Authors: Tanja Perko, Catrinel Turcanu, Benny Carlé
Addresses: Faculty of Political and Social Sciences, Department of Political Sciences, University of Antwerp, Stadscampus, S.M.271, Sint Jacobstraat 2, 2000 Antwerpen, Antwerp, Belgium; Nuclear Science and Technology Studies, Nuclear Research Centre SCK•CEN, Boeretang 200, B-2400, Mol, Belgium. ' Nuclear Science and Technology Studies, Nuclear Research Centre SCK•CEN, Boeretang 200, B-2400, Mol, Belgium. ' Nuclear Science and Technology Studies, Nuclear Research Centre SCK•CEN, Boeretang 200, B-2400, Mol, Belgium
Abstract: Communication plays a prevailing role in nuclear emergency management, and media becomes the principal information tool and bridge between the general public and the emergency management teams. In this paper we investigate the influence of communication in a hypothetical nuclear event causing radiological contamination in the food chain. For research purposes, we use TV news to measure the communication effect on the public acceptance of food legal norms and of management options for the food chain. The results show that, although newsworthy, one instance of news will be mostly interpreted as support of already existing opinions and can only influence opinions that are not directly connected to personal life. An association is found between the influence of the communicated news and some socio-demographic variables: region and habitat. Risk perception also proves influential: a higher risk perception is associated with a lower occurrence of change in response after the communication.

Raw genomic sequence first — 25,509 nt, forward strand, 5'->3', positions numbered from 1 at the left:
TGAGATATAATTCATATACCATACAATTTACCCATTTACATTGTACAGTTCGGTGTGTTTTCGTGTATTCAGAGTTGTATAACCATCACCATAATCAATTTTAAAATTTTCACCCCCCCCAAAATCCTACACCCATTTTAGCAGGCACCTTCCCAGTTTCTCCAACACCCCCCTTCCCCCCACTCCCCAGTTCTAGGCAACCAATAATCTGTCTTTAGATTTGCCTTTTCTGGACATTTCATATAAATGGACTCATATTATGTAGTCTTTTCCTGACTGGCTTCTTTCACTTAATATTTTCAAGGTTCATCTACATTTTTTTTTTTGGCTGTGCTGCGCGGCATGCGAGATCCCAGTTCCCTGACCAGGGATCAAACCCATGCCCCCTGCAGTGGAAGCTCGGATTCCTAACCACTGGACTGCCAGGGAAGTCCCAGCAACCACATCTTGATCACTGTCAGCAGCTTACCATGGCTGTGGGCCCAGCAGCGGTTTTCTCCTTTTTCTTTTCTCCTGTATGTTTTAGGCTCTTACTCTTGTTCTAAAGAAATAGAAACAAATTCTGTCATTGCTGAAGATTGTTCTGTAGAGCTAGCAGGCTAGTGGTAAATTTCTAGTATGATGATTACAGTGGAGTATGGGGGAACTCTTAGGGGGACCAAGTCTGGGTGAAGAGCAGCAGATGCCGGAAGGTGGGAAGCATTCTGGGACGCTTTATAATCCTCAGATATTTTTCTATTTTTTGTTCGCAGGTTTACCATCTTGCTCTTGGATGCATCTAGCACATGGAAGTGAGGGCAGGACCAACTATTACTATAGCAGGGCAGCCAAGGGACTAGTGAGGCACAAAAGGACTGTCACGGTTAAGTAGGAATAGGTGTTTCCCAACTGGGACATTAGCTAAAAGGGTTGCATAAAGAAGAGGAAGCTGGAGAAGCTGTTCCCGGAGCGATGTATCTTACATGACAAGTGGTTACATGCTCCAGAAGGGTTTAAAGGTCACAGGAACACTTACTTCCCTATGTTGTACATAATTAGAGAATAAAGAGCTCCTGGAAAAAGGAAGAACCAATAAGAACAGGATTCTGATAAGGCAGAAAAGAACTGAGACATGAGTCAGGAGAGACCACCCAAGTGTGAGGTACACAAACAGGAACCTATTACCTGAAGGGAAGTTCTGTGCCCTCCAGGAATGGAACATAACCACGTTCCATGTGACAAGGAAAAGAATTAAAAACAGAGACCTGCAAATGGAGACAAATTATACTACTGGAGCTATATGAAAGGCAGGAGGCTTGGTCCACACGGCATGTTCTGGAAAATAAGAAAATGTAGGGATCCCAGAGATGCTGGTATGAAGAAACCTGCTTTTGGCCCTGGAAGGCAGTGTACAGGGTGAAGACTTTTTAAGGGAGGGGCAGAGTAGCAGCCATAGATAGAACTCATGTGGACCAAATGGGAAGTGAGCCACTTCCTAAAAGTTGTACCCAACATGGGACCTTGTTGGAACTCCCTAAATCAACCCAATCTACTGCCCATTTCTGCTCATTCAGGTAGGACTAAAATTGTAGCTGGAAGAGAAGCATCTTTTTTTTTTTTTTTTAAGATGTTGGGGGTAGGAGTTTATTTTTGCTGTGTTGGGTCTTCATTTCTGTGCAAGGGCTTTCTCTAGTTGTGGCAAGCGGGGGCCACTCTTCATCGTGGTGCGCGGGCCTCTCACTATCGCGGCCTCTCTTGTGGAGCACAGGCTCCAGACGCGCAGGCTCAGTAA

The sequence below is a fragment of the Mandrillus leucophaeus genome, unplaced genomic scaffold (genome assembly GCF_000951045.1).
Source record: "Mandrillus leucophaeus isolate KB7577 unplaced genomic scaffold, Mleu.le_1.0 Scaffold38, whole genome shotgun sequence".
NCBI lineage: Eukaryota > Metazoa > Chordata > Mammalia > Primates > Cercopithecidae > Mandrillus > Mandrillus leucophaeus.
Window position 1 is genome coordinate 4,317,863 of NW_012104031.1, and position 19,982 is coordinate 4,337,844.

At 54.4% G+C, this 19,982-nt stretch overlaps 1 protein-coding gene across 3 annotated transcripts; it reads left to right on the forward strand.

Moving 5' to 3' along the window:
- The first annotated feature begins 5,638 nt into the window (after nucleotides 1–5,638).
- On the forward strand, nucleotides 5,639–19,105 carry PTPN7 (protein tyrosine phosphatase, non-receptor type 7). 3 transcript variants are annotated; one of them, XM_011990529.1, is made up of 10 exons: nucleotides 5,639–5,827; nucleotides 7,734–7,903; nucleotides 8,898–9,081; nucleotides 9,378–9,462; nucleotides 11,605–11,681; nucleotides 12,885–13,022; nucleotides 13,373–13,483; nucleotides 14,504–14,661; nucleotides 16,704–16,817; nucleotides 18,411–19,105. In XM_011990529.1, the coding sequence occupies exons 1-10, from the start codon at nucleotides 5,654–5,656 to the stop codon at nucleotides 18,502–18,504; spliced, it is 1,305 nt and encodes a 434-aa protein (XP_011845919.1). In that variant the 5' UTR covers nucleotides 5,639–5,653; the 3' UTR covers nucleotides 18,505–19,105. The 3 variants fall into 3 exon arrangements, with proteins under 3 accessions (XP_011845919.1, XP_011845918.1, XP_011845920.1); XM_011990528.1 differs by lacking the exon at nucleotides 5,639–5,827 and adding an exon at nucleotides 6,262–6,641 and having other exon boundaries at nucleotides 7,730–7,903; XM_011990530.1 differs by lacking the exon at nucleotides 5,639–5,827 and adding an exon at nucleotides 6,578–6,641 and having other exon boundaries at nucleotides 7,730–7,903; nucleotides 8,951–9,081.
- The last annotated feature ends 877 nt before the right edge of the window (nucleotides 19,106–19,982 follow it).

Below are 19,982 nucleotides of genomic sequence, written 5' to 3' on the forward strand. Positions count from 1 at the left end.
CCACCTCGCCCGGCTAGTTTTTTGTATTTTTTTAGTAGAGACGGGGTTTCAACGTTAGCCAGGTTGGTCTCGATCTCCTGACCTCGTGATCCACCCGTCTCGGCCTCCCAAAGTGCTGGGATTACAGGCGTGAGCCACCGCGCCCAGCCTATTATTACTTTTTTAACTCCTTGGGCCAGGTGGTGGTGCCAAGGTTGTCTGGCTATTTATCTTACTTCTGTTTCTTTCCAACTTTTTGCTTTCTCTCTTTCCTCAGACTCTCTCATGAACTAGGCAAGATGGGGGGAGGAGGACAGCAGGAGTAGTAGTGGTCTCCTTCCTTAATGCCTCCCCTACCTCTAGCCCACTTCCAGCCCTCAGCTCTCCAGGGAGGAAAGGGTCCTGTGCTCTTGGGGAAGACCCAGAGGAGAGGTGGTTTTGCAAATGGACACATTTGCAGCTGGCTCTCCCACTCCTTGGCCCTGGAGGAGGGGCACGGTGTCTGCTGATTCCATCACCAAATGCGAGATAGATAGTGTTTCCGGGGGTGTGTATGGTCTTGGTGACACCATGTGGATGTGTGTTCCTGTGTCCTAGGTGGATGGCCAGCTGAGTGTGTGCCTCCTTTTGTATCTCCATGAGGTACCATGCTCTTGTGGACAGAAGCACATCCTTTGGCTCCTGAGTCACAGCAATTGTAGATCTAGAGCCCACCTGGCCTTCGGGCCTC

Keywords: risk communication; mass media; nuclear emergency management; food contamination; radiological contamination; nuclear safety; TV news; television news; public acceptance; region; habitat; risk perception.
International Journal of Nuclear Governance, Economy and Ecology, 2011 Vol.3 No.3, pp.217 - 233
Available online: 31 Aug 2011 *Full-text access for editors Access for subscribers Purchase this article Comment on this article